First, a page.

Herald Journal Columns
May 22, 2006, Herald Journal

Experiments in education

By DAVE (IVAN) COX

Single-gender classes, where boys are and girls are taught in separate classrooms, are not new, but they do seem to be increasing in popularity.

More than 200 public schools in the US offer such classes, according to the National Association for Single Sex Public Education.

Of these, 44, including one in Minnesota, have converted entirely to single-sex instruction.

Some advocates claim that research points to learning differences between boys and girls, and suggest that single-sex classrooms may help to close gaps in male-female academic performance.

Environment is one factor that proponents have mentioned.

Some people believe that girls function better in a quiet, orderly classroom, and boys may do better in a noisy, active classroom.

They say that separating the genders will help each group focus by eliminating distractions.

That sounds like a brilliant conclusion.

I am sure that I would have done better in school if there hadn’t been all those girls around, distracting me all the time.

On the other hand, I am pretty sure I would not have enjoyed my scholastic experience nearly as much if it had been confined to segregated classrooms.

There may be some validity to the notion that boys and girls learn differently, and learn things at different rates.

But there seems to be a lack of clear, scientific proof of the success of these experiments.

There does seem to be agreement on the fact that simply separating genders between different classrooms will not be successful unless teachers are trained to adapt teaching styles to fit the situation.

One question that springs to mind is how will students whose learning style does not happen to fit into the generalized norm be handled? What happens to the boy who likes to read or the outgoing girl who feels trapped in a quiet classroom?

At this point, most of the existing single-gender classes are voluntary rather than mandatory, but isn’t it true that by their very existence, they discourage students that don’t fit the mold from crossing over?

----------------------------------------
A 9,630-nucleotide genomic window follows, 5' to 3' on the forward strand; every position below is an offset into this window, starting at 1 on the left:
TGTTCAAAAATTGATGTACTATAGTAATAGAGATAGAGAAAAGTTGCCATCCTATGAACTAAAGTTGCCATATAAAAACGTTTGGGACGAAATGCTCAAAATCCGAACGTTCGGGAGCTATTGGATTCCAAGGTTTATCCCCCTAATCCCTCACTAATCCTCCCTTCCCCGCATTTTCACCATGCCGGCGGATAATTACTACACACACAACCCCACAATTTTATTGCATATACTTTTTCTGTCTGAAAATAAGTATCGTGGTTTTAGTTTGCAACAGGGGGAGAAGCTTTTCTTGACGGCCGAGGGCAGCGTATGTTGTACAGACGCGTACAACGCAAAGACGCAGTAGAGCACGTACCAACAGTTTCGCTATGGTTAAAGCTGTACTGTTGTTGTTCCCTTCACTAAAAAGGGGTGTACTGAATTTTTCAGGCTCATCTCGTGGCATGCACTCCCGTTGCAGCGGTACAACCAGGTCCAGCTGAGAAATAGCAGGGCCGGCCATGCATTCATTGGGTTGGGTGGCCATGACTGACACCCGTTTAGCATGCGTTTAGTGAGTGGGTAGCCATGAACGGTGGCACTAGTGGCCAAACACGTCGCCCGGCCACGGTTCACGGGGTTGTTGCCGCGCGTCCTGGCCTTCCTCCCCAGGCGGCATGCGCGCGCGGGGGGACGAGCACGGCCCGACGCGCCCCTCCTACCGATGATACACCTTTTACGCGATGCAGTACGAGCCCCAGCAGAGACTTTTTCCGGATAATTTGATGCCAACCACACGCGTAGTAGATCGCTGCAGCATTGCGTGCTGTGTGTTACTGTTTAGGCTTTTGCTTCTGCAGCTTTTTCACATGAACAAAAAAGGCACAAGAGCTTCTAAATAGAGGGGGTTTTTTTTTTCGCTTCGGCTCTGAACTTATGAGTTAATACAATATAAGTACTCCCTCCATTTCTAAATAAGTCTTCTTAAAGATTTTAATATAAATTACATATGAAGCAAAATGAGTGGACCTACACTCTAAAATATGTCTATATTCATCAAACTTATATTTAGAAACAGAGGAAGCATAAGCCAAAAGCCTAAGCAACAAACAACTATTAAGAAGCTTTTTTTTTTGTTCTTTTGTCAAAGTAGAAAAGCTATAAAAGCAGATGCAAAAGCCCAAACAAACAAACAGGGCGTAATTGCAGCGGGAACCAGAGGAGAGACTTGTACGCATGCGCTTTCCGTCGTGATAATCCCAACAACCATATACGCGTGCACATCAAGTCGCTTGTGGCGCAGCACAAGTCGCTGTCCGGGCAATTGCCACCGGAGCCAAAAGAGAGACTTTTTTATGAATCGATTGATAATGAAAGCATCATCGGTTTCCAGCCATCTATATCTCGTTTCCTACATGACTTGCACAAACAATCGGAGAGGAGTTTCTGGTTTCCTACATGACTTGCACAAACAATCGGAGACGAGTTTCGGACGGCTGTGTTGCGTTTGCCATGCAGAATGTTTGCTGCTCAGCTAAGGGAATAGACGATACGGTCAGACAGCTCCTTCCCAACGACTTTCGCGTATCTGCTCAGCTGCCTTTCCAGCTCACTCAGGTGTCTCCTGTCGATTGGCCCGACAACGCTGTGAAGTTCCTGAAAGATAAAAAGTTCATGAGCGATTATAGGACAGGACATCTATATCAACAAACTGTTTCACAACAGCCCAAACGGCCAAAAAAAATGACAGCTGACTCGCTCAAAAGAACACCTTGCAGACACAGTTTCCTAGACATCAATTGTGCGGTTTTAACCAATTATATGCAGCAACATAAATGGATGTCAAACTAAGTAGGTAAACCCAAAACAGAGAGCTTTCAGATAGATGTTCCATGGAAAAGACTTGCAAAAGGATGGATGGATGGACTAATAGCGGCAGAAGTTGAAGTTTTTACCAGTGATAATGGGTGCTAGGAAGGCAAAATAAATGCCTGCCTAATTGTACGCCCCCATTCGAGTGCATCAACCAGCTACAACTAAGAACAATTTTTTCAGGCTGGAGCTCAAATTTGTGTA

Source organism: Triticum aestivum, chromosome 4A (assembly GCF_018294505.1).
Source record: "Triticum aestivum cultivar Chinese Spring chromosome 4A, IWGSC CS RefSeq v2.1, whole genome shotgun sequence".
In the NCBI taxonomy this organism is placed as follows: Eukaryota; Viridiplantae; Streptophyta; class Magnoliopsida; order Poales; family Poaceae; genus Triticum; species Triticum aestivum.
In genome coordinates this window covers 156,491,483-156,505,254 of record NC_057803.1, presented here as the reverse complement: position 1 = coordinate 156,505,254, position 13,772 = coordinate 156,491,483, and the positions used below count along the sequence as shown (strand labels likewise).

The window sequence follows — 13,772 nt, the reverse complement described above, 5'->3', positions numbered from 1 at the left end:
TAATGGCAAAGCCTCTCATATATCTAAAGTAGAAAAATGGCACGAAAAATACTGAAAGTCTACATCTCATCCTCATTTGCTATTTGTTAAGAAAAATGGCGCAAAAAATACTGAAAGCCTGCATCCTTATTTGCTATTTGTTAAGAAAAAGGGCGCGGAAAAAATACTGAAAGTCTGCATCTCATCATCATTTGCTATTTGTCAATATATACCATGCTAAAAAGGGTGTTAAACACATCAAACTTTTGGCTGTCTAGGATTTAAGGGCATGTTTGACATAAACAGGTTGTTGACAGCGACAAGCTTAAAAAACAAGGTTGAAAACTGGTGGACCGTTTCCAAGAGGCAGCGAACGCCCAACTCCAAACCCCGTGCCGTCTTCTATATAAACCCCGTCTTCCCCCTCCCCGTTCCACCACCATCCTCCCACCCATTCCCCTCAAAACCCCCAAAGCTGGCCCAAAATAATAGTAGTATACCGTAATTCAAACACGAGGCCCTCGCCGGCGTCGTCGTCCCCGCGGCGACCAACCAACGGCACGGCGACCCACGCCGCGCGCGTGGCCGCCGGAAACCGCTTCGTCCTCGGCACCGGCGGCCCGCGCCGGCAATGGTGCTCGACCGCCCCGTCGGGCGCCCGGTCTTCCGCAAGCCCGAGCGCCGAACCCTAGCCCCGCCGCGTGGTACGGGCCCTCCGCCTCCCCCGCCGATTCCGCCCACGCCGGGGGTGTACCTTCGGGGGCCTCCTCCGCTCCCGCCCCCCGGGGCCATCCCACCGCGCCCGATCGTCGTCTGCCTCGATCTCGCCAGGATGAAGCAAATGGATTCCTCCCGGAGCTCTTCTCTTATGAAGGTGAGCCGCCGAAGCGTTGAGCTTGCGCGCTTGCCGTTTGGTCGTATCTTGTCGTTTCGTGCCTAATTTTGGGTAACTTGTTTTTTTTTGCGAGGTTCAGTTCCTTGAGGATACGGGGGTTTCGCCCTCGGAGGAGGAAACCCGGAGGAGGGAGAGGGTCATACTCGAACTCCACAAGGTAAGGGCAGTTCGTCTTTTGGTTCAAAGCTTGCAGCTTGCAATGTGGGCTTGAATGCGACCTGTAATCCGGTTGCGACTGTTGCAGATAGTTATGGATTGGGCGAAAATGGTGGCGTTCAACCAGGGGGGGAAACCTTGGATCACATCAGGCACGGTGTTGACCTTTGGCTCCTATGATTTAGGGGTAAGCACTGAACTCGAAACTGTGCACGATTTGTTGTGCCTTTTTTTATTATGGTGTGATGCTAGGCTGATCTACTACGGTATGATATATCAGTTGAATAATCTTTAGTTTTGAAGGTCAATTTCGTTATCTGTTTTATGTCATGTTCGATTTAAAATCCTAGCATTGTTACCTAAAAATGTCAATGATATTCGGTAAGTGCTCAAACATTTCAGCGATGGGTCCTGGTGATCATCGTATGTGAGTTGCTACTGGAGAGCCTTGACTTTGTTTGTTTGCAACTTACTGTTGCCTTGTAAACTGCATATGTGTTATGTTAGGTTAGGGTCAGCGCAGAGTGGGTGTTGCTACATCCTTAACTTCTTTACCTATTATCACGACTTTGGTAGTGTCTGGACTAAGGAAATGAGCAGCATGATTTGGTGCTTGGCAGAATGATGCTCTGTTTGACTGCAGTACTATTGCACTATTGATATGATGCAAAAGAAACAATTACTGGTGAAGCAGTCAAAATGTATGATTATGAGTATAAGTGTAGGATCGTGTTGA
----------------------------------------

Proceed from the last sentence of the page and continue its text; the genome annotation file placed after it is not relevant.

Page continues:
Is the idea to break-down gender-based stereotypes, or to reinforce them?

Another question that has to be addressed, is whether separate-gender classrooms are even legal.

In 1954, the Supreme Court in the matter of Brown v. Board of Education, ruled unanimously that segregation, solely on the basis of race, denies black children equal educational opportunity.

How then, more than 50 years later, is it possible to have equal educational opportunities in classrooms and schools segregated by gender?

Even if it is legal, is it really a good idea?

The argument could be made that it is important to provide the best possible learning environment for these students during their formative years, but what happens when they move on to other schools or colleges where they are forced to attend coeducational classes in which they must interact with members of the opposite sex (the horror!)? What happens to these students later in life when they get a job where the work environment is less than an ideal match for their personal style?

Life isn’t always easy, and it isn’t always convenient, and sometimes, a guy just has to put up with having girls around (and vice-versa). We might as well just get used to the idea and get on with life, rather than trying to subject an educational system that is already in crisis to yet another experiment.

Advocates of single-gender classes say that the are an innovative way to teach, based on new research.

What they really are is a step back to the dark and unenlightened past.


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